When you deploy an application it will appear that it is running as a random user ID, overriding what user ID the image itself may specify that it should run as.
The user ID isn't actually entirely random, but is an assigned user ID which is unique to your project. In fact, your project is assigned a range of user IDs that applications can be run as. The set of user IDs will not overlap with other projects. You can see what range is assigned to a project by running
oc describe on the project.
Within the output of
oc describe for the project, the set of annotations recorded against the project show the assigned range of user IDs.
By default, any image you deploy to a project will be run as the first user ID in the range assigned to the project. If necessary, you can define an alternate user ID within the range to be used in the deployment configuration for an application. Any attempt to specify that an application should run as a user ID outside of the range will fail.
The purpose of assigning each project a distinct range of user IDs is so that in a multitenant environment, applications from different projects never run as the same user ID. When using persistent storage, any files created by applications will also have different ownership in the file system.
Running processes for applications as different user IDs means that if a security vulnerability were ever discovered in the underlying container runtime, and an application were able to break out of the container to the host, they would not be able to interact with processes owned by other users, or from other applications, in other projects.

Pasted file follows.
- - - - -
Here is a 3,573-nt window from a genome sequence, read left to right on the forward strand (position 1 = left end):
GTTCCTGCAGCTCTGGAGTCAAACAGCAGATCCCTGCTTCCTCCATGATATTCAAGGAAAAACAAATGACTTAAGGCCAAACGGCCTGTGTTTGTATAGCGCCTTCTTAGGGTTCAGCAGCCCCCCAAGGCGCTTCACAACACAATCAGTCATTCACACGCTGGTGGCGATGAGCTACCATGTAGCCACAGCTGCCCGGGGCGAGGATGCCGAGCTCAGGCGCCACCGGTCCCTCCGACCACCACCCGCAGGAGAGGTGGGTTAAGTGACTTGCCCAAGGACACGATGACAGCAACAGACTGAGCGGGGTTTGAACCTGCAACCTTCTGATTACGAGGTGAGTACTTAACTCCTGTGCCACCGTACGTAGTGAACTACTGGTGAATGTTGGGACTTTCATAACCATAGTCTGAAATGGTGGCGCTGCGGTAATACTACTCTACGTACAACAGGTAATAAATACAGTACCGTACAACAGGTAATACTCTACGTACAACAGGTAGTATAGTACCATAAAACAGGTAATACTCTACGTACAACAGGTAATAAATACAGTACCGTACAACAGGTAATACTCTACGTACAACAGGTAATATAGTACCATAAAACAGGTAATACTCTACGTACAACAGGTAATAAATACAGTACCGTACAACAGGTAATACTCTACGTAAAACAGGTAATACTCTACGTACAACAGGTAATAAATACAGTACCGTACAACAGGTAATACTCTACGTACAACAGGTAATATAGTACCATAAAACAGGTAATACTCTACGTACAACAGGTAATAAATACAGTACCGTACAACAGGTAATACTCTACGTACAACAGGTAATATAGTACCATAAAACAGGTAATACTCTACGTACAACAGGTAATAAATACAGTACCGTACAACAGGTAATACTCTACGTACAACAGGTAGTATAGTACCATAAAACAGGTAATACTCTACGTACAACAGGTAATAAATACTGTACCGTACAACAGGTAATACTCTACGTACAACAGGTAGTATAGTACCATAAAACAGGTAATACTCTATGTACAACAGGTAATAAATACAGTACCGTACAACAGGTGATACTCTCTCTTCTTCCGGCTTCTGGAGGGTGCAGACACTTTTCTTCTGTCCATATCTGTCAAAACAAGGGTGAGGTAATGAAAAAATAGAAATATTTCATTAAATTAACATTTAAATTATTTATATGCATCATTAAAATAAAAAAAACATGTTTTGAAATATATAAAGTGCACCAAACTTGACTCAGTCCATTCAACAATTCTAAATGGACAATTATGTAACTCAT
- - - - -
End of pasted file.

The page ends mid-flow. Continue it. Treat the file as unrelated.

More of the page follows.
Use of assigned user IDs is a part of the multi layer security strategy employed by OpenShift to reduce risks were an application or the container runtime compromised.
Being forced to run as an arbitrary user ID does mean that some container images may not run out of the box in OpenShift. This will be the case where images do not adopt security best practices and need to be run as the
root user ID even though they have no actual requirement to run as
root. Even an image which has been setup to run as a fixed user ID which isn't
root may not work.
To ensure container images are portable and will work with container deployment platforms which enforce additional separation between applications by overriding the user ID, images and the applications they contain, should be designed to be able to be run as an arbitrary user ID.